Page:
It wasn’t the easiest of sinkings for Alabama’s latest addition to the nation’s largest artificial reef zone.

“No, but it’s down,” biologist Craig Newton of the Alabama Marine Resources Division said.

The New Venture, a former 250-foot research vessel, now sits on the bottom of the Gulf of Mexico about 20 miles south of Orange Beach, or about two miles south from where the LuLu was sunk in May 2013. The LuLu went down in one try. Not so much with the New Venture.

The first attempt was on June 20 but several problems arose when the ship was finally in position.

“The biggest problem was the pumps that were taken out there were not in good operating condition and didn’t keep them running,” Newton said. “Then we had to wait until we got another boat out there with some appropriate pumps, with pumps in good condition.

“By that time the boat had drug its anchor outside of the reef zone. Then we had to wait until a tug could make it out there and tow it back to the reef zone and to the reef site. Once we got that done we were able to sink it that day.”

Even the eventual sinking didn’t go as planned, Newton said. Initially, the stern, or back of the boat, was supposed to flood first and hit bottom first, followed by the bow.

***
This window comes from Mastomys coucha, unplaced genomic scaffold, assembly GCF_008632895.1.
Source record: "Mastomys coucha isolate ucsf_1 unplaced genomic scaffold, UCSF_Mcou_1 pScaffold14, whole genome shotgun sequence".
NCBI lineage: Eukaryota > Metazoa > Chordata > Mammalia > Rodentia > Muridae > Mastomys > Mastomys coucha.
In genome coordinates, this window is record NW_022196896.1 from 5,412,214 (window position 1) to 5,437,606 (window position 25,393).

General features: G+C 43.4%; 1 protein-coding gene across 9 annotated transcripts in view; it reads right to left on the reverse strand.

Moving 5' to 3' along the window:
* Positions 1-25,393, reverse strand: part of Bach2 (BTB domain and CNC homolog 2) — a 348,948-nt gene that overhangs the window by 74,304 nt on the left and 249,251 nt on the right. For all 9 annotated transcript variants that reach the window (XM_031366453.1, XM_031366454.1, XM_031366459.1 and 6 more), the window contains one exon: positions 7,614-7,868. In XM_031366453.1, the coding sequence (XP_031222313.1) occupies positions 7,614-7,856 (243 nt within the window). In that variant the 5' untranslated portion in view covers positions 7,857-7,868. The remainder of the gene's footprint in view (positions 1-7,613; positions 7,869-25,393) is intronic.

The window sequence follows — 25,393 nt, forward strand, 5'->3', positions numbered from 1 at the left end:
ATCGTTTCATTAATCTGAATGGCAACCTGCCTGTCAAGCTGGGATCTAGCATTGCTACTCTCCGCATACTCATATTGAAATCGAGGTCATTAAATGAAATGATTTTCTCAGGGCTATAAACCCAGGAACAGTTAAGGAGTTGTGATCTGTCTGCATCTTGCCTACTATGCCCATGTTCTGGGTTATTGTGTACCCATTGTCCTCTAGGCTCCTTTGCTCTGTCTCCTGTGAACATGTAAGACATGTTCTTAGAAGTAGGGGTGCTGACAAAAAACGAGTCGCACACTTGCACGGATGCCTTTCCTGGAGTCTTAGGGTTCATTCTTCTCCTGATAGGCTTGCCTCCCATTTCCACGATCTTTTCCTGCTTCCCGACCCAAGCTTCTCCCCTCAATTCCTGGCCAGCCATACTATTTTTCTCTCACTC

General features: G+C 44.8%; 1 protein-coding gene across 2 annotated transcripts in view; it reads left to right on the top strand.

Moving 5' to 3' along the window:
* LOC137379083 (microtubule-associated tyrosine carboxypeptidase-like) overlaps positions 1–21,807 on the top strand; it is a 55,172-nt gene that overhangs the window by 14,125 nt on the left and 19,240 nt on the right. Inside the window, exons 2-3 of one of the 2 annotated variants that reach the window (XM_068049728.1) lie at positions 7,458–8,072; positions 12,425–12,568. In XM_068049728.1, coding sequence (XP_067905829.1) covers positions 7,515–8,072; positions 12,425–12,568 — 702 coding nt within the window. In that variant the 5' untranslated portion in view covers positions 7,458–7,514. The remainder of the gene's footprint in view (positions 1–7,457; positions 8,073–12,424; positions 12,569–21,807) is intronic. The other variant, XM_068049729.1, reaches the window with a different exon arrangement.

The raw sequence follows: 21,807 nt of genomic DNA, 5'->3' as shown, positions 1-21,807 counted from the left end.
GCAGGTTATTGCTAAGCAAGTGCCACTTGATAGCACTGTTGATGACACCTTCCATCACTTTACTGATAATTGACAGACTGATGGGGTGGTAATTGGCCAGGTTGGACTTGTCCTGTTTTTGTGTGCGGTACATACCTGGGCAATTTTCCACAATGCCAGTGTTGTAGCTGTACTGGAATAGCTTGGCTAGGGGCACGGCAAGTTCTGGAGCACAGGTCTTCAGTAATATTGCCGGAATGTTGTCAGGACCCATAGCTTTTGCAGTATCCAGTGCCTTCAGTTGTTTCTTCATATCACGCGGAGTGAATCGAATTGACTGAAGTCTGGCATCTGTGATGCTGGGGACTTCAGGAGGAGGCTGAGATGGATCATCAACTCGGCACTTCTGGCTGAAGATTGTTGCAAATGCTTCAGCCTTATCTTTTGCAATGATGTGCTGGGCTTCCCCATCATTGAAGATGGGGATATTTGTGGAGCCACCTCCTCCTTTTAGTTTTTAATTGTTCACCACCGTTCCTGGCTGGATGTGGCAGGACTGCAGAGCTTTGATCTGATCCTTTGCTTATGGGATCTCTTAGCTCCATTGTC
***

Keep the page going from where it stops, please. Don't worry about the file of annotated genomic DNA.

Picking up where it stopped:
“There were too many pipes connecting the forward and aft tanks, so we were unable to isolate where the water was going,” Newton said. “Everything essentially ended up draining toward the bow of the ship, resulting in the bow going down first.”

But when all was said and done the new addition to the reef system was sitting pretty on the bottom.

“It still landed upright and is sitting on its keel,” Newton said. “There’s no notable list of the ship sitting on the bottom and the pilothouse is about 57 feet below the surface.”

At that depth divers with the lowest certification can explore the New Venture. But even the experienced divers onsite to explore the wreck and retrieve cameras that recorded the sinking had trouble with the churning Gulf.

“The current was horrible,” Newton said. “We had a hard time just keeping our marker buoy on the ship for our divers to go down. It wasn’t for the novice diver. That’s part of diving in the Gulf.

“We’ve got some footage from inside the ship from GoPros that captured the flooding and they turned out real well.”

The coordinates of the New Venture are N29 54.052 W87 32.896.

Another project the AMRD is currently involved with is the deployment of 600 pyramid reefs from Dauphin Island to Orange Beach in seven new reef zones six to nine miles offshore.

“These are 10-feet tall concrete pyramids. So far we’ve got 100 of those pyramids out now and we should have another 100 of them put out probably Friday or Saturday of this week,” Newton said. “The construction schedule is getting out another 100 of these every other week.”

Photo and video courtesy of the Alabama Marine Resources Division.